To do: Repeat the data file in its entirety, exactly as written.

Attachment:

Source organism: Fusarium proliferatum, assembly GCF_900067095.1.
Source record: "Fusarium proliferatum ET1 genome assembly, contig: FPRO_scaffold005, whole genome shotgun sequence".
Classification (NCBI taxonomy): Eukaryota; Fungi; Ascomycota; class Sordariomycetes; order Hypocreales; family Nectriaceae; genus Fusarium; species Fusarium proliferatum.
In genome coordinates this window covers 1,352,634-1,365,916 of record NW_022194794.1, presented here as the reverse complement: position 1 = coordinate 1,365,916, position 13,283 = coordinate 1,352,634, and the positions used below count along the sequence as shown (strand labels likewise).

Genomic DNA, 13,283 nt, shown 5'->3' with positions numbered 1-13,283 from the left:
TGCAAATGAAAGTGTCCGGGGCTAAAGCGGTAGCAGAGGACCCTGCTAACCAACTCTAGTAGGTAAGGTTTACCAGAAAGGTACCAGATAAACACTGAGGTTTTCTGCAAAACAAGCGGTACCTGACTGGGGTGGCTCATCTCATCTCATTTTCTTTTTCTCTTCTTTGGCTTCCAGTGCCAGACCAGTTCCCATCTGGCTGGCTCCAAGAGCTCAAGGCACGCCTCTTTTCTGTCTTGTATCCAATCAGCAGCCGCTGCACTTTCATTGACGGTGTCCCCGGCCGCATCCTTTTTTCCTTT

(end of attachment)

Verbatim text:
Source organism: Fusarium proliferatum, assembly GCF_900067095.1.
Source record: "Fusarium proliferatum ET1 genome assembly, contig: FPRO_scaffold005, whole genome shotgun sequence".
Classification (NCBI taxonomy): Eukaryota; Fungi; Ascomycota; class Sordariomycetes; order Hypocreales; family Nectriaceae; genus Fusarium; species Fusarium proliferatum.
In genome coordinates this window covers 1,352,634-1,365,916 of record NW_022194794.1, presented here as the reverse complement: position 1 = coordinate 1,365,916, position 13,283 = coordinate 1,352,634, and the positions used below count along the sequence as shown (strand labels likewise).

Genomic DNA, 13,283 nt, shown 5'->3' with positions numbered 1-13,283 from the left:
TGCAAATGAAAGTGTCCGGGGCTAAAGCGGTAGCAGAGGACCCTGCTAACCAACTCTAGTAGGTAAGGTTTACCAGAAAGGTACCAGATAAACACTGAGGTTTTCTGCAAAACAAGCGGTACCTGACTGGGGTGGCTCATCTCATCTCATTTTCTTTTTCTCTTCTTTGGCTTCCAGTGCCAGACCAGTTCCCATCTGGCTGGCTCCAAGAGCTCAAGGCACGCCTCTTTTCTGTCTTGTATCCAATCAGCAGCCGCTGCACTTTCATTGACGGTGTCCCCGGCCGCATCCTTTTTTCCTTT